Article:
By P.J. Heller
Soil & Mulch Producer News, soilandmulchproducernews.com
Sept/Oct 2020, Vol 14, No. 5, Pages 1, 3, 4
Zach Eaton remembers how long it used to take when loaders had to stack soil and mulch at the P.R. Russell facility in New Hampshire.
“If we got 20 trucks [with raw material] in a day it would take all day and maybe some of the next day to stack it [the processed material] and get it up the hill with a loader,” he says.
“Today, what they would bring in in a week, we would be able to put up in a day,” says Eaton, yard manager at Russel since 2007.
What brought about the boost in efficiency – along with several other benefits – was the addition of a radial stacking conveyor.
Stacking conveyors are used to stockpile material, such as soil, mulch, compost and aggregates, and reduce or eliminate the need for wheel loaders. Conveyors can be fixed or tracked, allowing them to be easily moved around a facility. Models are available with varying feeder belt widths (i.e. 36 inch or 48 inch) and with various lengths or discharge heights, allowing for piles of different heights. Conveyors that rotate 180 degrees make it easy to place multiple piles next to each other.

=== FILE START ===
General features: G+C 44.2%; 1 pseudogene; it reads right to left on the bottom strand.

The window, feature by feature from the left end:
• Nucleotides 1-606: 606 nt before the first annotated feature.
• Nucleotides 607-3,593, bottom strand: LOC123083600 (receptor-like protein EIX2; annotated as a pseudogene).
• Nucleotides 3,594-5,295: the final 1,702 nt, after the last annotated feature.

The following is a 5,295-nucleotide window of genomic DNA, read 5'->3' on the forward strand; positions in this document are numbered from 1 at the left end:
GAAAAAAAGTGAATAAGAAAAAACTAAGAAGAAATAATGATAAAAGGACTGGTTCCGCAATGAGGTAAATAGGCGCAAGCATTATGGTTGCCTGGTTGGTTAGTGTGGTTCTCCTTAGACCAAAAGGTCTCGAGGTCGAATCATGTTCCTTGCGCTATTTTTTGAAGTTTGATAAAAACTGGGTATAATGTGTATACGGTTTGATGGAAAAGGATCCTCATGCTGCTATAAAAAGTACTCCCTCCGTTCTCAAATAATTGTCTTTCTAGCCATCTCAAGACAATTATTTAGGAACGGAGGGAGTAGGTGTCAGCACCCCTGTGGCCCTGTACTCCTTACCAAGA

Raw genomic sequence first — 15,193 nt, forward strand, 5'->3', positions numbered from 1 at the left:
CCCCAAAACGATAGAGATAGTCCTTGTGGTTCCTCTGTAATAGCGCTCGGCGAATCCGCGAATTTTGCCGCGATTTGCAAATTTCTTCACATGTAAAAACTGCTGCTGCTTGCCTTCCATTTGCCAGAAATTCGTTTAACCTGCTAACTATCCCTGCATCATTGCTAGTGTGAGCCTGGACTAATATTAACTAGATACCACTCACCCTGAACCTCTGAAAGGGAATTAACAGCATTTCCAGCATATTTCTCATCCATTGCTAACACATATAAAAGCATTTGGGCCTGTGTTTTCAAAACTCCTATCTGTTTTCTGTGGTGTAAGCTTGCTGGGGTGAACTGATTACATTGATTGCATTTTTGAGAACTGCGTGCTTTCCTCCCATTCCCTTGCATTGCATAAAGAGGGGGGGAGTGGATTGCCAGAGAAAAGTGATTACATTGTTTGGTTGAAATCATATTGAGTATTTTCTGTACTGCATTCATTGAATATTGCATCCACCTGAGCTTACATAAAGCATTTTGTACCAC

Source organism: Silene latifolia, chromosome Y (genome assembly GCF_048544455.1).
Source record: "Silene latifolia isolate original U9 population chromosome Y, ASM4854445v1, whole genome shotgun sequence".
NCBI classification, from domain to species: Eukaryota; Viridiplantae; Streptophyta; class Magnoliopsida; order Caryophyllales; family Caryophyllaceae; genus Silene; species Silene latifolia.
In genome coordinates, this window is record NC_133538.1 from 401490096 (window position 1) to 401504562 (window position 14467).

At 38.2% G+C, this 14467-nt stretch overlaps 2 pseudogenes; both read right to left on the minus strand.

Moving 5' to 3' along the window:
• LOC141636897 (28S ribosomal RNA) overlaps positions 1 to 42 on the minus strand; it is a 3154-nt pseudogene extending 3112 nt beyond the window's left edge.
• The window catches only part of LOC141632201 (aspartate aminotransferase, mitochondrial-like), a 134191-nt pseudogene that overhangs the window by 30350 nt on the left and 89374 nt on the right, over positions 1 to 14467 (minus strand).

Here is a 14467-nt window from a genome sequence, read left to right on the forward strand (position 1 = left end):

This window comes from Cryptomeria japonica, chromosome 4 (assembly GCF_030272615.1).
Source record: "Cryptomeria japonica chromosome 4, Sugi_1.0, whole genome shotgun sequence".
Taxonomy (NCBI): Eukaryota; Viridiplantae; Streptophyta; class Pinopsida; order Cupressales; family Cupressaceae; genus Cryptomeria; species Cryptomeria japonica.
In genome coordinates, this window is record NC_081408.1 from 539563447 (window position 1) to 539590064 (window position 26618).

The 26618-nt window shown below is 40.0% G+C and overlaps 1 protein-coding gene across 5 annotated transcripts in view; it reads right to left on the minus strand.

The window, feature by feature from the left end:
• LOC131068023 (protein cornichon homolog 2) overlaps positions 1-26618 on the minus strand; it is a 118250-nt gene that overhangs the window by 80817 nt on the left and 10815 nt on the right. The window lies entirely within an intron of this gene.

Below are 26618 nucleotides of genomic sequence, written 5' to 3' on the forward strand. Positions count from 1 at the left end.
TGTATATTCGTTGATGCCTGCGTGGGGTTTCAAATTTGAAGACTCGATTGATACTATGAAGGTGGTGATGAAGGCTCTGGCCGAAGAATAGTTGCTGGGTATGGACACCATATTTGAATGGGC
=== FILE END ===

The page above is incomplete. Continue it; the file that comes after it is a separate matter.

While Eaton cites the productivity improvements with the radial stacking conveyor, he says the main emphasis for the purchase about eight years ago was due to skyrocketing fuel prices.
“When fuel prices were extremely high, we decided we needed to do something to the get material up the hill and not use so much fuel,” he explains. “We went from using 60 to 70 gallons a day on a loader to using 6 to 8 gallons a day on a stacking conveyor with a 4-cylinder diesel.
“There definitely is a huge savings,” he adds. “The machine definitely paid for itself within the first year.”
In addition to the fixed 125-foot radial stacking conveyor with its 48-inch-wide belt – which can create a mulch pile 52 feet high with 11,000 yards of material – P.R. Russell also operated a smaller 80-foot tracked conveyor with a 36-inch belt.
“When it comes down to really producing, we use the bigger stacker,” Eaton says, noting that with the company now in the throes of making product for the upcoming season, that larger conveyor “is definitely getting a workout.”
The conveyors allowed Russell to achieve other benefits, including labor savings, cutting maintenance costs on its wheel loaders and improved safety.
Other soil and mulch producers echo those benefits.